Emma Stone plays King to perfection, expertly balancing that public and private persona, a performance that is sure to garner her an Oscar nomination. We feel King’s frustrations as she’s made to feel less than her male counterparts, especially as she goes head-to-head with USTA head Jack Kramer (Bill Pullman), and we also feel the personal turmoil she’s experiencing as her feelings for Marilyn grow and she has to hide everything from her teammates (Margaret in particular) and her husband. It’s a perfectly balanced and nuanced performance, one of Stone’s best to date. Carrell is also excellent, quite possibly garnering some awards attention as well, showing us both sides of Riggs, the flashy showman and the husband who genuinely loves his family. Riggs knows his gambling is a problem and we feel his pain as his wife throws him out. Carrell does a terrific job of showing us Riggs’s pain while also being able to become the showman at the drop of a hat. It’s certainly the flashier role, and while in real life Riggs was portrayed as the classic male chauvinist pig, here we see that it was mostly all an act to get himself back in the spotlight. (And in the end, Riggs and King went on to become the best of friends, King speaking with Riggs the night before he died.)

The rest of the film’s performances are also excellent with Sarah Silverman showing us a different side to her usual comic persona, Pullman putting an even keel on what is basically the film’s villain, Alan Cumming’s fashion designer who knows exactly what’s going on with Billie Jean and Marilyn, becoming her protector at one point, and Riseborough’s Marilyn, a person who is open with her feelings, never seeming to push Billie Jean into anything, accepting the balance between her husband, her career and her feelings for Marilyn. By the end you are really rooting for Billie Jean and Marilyn (but in real life, when the two split Marilyn basically outed Billie Jean when she filed a palimony suit against her, a fact that is totally ignored in the film’s closing moments).

The film’s production design is exquisitely detailed, bringing out all the best – and worst – of 70s style, fashion, and hair. The film’s directors – Jonathan Drayton and Valerie Faris – do a great job of balancing the three parts of the story (King’s life, Rigg’s life, and the match), and Simon Beaufoy’s script is beautifully written, giving the actors a lot of good stuff to work with. And the tennis matches are also filmed with great care. Between using real tennis players for the wide shots and cutting in with the actors, it’s all handled so well that you believe Stone and Carrell are actually playing each other.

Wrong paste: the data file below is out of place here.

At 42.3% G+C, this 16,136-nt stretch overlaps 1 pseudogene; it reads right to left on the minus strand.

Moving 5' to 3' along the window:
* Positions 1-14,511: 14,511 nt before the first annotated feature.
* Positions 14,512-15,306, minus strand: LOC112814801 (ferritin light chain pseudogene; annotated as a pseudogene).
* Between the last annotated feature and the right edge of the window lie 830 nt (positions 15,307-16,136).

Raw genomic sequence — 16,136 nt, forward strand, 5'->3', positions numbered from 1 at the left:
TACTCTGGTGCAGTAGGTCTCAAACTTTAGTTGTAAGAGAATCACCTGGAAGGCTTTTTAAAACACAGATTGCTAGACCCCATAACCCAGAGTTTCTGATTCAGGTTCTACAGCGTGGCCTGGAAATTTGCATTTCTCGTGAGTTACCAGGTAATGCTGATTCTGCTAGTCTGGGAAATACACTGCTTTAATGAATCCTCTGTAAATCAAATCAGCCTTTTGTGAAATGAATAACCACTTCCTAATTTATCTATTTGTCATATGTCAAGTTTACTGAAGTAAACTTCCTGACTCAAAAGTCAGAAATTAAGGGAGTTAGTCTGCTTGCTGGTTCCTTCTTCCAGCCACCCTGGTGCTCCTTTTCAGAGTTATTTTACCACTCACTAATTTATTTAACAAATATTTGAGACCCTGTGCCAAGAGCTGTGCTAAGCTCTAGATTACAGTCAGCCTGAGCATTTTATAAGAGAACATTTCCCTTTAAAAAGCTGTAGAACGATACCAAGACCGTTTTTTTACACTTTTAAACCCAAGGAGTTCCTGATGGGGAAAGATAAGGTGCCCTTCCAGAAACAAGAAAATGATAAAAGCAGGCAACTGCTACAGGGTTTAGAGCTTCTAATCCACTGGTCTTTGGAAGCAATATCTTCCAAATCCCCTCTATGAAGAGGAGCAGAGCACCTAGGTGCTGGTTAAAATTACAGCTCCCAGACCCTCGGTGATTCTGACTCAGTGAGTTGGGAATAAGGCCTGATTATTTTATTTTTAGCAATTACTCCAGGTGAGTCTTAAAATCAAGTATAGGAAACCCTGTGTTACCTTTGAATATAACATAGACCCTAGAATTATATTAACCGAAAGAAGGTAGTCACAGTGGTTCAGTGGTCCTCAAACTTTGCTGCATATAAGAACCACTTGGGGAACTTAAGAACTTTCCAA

Battle of the Sexes is a terrific film that spotlights a moment in time many in today’s generation don’t know about. But with the crux of the story being the inequality women feel in their workplace – whether it’s a tennis court or an office – it proves that even as time moves forward, some things never change. Perhaps we can all learn a little something about ourselves while being entertained by a truly great movie.

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Chuck Duncan
Chuck Duncan has been the film critic for Baltimore OUTloud and its various incarnations for 20 years. He was previously a film and TV critic for and now owns the pop culture website where he reviews films, TV shows and theatre. Chuck is the head judge for the annual 29 Days Later Film Project, and works for Anne Arundel County's PEG Studio